Centennial Event – Beaverton, OR

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April 23, 2014
7:00 pm - 9:00 pm

Beaverton Library
12375 SW Fifth St.
Beaverton, OR

Open to the Public: Yes
Admission: No
Event Host(s): Annie Lewis
Featured Guest(s): Ethan Seltzer and Bruce Weber

Event Site Contact Info:
Name: Annie Lewis
Phone: 503 350-3617
Email: alewis@beavertonoregon.gov

Every state has a legacy of truths—stories residents tell to explain why things are how they are. When those truths conflict, as they inevitably do, the result is political, social, and cultural tension. In Oregon, tensions manifest themselves as wet versus dry, the valley versus the east side, and, perhaps most fundamental, urban versus rural. What are the ties that bind, or could bind, urban and rural communities to a common future? This is the focus of “Toward One Oregon: Bridging Oregon’s Urban and Rural Communities,” a free conversation with Ethan Seltzer and Bruce Weber on Wednesday, April 23rd at the Beaverton City Library, 12375 SW Fifth St, Beaverton, OR 97005, Meeting Rooms A & B.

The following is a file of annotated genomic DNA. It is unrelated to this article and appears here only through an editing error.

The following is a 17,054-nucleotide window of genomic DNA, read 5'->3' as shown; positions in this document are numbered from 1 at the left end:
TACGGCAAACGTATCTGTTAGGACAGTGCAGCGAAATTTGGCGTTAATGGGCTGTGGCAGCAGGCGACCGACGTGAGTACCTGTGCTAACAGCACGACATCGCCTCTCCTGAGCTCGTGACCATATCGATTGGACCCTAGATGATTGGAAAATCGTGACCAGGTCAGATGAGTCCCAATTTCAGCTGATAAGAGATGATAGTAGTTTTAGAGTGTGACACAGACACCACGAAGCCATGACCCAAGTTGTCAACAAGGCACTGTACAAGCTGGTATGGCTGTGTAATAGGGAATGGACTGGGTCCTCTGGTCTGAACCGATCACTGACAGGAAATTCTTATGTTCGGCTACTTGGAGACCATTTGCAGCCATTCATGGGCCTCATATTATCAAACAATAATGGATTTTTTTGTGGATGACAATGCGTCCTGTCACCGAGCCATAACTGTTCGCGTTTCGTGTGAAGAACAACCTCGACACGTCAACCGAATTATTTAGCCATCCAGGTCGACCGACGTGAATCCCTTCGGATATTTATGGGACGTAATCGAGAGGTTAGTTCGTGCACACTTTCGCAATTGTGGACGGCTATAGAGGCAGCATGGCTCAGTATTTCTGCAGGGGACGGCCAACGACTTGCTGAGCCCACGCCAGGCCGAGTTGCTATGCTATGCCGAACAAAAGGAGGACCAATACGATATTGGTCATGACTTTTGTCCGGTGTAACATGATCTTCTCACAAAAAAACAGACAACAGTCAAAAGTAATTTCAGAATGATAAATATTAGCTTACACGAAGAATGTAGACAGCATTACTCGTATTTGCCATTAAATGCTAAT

Seltzer is a professor of urban studies and planning at Portland State University. Before joining PSU, he was the land use supervisor for Metro, served as an assistant to Portland City Commissioner Mike Lindberg, was the assistant director for the Southeast Uplift Neighborhood program in Portland, and created and directed a statewide coalition dedicated to improving drinking water quality monitoring and protection throughout Oregon.

Weber is a professor of agricultural and resource economics at Oregon State University and director of OSU’s Rural Studies Program. He does applied research and outreach and teaches graduate and undergraduate courses on rural community economics and policy.

Toward One Oregon is being offered by the Beaverton City Library and sponsored by the Beaverton Library Foundation as part of the 2014 Oregon Reads Program, recognizing Oregon Poet Laureate, William Stafford, and his writings of rural landscapes and the American west.

This program is made possible by the generous support of Oregon Humanities, the National Endowment for the Humanities, and the Oregon Cultural Trust.